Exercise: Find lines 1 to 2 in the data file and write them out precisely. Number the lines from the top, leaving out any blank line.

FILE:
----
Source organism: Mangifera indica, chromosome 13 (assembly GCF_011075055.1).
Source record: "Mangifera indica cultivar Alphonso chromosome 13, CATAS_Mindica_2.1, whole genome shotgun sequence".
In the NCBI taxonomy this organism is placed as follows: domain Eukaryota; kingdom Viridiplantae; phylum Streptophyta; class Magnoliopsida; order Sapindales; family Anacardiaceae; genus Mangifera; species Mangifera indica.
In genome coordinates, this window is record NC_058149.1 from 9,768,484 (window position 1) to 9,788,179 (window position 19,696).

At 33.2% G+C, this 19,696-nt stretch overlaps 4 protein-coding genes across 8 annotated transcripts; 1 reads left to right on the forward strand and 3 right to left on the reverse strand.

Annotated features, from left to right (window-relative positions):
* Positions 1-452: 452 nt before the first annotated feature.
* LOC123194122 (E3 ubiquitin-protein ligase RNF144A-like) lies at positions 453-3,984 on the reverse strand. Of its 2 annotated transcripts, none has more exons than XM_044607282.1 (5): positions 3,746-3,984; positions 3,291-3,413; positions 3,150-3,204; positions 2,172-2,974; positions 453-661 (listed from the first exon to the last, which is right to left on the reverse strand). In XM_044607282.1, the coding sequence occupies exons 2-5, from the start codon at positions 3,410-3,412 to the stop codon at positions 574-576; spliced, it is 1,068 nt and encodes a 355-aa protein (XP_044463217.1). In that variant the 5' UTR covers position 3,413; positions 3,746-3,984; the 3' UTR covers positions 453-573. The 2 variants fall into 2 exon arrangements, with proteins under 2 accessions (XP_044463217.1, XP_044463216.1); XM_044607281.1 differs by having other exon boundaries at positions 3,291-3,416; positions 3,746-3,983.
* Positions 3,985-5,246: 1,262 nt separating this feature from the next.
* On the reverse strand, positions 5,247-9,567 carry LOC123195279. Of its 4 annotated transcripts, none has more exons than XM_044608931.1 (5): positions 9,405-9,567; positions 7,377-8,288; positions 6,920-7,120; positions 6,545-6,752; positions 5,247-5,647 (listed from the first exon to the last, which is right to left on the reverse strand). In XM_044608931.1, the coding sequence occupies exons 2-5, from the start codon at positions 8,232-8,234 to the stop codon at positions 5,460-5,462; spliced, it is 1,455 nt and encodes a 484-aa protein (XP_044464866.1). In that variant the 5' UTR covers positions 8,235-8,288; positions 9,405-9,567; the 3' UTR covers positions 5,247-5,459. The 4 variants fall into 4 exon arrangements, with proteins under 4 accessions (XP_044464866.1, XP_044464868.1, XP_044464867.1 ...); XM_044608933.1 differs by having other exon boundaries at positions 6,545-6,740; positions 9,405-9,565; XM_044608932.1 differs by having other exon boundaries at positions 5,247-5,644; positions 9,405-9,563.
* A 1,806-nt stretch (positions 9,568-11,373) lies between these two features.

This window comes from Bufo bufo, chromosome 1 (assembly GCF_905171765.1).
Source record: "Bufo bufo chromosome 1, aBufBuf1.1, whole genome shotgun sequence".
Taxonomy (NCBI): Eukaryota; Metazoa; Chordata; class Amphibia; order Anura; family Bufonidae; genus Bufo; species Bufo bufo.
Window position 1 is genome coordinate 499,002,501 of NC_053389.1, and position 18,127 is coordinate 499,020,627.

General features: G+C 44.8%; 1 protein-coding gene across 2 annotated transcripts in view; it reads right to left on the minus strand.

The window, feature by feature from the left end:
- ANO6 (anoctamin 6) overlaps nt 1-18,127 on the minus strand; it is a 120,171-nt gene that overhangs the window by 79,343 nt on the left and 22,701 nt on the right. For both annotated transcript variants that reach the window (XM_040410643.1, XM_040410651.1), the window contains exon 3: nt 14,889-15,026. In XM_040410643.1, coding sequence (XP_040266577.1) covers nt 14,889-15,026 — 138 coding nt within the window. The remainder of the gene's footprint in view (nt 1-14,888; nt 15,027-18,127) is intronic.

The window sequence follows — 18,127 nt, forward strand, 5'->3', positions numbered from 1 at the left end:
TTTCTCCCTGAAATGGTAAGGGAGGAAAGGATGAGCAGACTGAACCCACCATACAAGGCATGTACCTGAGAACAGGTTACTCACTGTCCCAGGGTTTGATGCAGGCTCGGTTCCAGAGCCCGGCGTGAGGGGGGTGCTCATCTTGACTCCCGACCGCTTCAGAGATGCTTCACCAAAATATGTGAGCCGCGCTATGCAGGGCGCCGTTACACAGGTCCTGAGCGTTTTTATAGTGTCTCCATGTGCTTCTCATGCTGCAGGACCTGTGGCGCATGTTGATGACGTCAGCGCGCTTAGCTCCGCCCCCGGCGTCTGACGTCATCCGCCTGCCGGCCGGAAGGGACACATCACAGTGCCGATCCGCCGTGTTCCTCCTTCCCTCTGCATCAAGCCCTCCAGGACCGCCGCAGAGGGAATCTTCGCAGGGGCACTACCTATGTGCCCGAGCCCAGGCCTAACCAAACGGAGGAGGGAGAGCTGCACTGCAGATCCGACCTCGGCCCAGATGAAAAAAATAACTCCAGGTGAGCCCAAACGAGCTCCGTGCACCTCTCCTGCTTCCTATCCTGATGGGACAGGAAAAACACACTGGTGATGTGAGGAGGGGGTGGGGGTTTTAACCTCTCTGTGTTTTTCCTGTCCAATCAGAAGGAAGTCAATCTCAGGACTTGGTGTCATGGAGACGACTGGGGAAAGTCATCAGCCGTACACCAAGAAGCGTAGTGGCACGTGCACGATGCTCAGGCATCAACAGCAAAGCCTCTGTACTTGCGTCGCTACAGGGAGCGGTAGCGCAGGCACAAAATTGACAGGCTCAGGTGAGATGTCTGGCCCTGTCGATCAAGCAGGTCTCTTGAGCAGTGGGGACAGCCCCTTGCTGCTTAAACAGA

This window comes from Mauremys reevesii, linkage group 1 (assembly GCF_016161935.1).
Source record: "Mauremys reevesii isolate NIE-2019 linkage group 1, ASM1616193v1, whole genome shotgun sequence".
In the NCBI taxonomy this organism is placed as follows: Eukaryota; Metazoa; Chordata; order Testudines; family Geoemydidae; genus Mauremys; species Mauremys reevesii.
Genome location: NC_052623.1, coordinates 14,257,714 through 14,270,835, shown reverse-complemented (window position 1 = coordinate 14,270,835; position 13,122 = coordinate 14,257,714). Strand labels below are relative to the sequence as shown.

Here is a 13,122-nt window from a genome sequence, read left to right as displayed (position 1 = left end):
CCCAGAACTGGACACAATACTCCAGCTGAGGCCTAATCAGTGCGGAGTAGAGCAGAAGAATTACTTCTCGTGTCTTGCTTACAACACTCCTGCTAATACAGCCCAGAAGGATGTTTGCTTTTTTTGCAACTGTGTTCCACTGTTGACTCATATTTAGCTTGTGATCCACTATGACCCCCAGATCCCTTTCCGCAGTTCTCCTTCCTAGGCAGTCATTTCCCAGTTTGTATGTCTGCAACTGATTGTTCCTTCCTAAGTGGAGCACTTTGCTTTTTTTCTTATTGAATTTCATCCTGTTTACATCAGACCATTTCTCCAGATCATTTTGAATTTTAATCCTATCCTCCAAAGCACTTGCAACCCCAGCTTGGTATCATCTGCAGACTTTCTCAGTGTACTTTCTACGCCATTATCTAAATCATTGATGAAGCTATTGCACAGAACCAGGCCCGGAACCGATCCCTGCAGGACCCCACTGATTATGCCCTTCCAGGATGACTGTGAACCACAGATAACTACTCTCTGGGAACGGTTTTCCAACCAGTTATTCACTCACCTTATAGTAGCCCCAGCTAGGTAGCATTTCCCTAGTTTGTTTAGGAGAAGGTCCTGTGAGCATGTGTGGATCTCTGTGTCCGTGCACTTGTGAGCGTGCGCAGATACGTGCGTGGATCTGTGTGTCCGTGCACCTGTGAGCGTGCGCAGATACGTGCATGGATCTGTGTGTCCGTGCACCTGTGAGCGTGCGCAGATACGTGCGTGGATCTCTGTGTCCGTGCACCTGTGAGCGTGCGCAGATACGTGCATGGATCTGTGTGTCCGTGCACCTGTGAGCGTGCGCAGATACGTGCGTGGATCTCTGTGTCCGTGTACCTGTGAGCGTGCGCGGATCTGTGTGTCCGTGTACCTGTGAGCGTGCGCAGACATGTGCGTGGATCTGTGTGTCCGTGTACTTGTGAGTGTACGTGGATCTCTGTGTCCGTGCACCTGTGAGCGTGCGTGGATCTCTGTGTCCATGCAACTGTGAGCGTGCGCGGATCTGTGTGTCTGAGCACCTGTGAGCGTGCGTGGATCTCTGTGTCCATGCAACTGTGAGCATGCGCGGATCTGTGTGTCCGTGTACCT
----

Source organism: Mangifera indica, chromosome 13 (assembly GCF_011075055.1).
Source record: "Mangifera indica cultivar Alphonso chromosome 13, CATAS_Mindica_2.1, whole genome shotgun sequence".